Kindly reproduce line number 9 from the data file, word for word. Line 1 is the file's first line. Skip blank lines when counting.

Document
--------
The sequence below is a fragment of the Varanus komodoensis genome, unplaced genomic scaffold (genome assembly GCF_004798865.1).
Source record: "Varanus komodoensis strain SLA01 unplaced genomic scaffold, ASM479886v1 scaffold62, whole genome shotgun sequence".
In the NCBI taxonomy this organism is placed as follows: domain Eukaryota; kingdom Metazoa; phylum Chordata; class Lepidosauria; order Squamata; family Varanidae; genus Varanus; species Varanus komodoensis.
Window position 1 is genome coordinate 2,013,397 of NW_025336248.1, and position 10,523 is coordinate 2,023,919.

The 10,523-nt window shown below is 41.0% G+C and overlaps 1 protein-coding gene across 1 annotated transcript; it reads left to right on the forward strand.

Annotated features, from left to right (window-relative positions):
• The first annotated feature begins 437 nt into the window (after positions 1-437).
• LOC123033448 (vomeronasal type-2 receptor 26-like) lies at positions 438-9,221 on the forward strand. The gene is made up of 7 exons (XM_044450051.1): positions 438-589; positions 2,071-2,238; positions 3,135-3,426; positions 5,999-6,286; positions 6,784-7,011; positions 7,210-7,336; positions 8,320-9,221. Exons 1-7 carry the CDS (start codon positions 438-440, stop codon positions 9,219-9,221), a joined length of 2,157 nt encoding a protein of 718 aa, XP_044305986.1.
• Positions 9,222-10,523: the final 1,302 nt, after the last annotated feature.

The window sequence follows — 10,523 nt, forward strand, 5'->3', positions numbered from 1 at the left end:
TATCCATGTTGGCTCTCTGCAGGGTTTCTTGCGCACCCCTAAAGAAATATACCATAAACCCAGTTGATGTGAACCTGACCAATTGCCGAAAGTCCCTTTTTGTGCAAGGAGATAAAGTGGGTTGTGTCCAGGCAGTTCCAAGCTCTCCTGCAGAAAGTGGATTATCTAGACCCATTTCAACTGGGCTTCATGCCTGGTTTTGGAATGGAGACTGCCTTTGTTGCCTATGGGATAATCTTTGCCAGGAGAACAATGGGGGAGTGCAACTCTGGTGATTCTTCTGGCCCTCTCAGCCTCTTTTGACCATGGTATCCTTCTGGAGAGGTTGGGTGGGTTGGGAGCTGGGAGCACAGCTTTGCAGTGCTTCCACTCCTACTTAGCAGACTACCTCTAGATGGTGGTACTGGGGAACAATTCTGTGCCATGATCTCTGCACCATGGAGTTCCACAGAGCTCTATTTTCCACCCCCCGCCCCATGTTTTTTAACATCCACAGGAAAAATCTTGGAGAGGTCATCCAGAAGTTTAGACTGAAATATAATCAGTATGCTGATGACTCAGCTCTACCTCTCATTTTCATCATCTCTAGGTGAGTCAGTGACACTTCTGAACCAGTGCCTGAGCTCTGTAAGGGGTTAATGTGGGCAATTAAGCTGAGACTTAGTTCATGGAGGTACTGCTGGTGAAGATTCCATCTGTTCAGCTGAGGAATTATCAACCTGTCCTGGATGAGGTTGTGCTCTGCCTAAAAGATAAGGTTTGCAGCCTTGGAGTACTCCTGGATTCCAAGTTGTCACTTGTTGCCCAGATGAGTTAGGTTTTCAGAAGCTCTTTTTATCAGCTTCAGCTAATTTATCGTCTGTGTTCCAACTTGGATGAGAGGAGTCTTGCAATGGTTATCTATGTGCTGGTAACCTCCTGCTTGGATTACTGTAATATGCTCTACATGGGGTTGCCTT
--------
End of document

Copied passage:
• Positions 9,222-10,523: the final 1,302 nt, after the last annotated feature.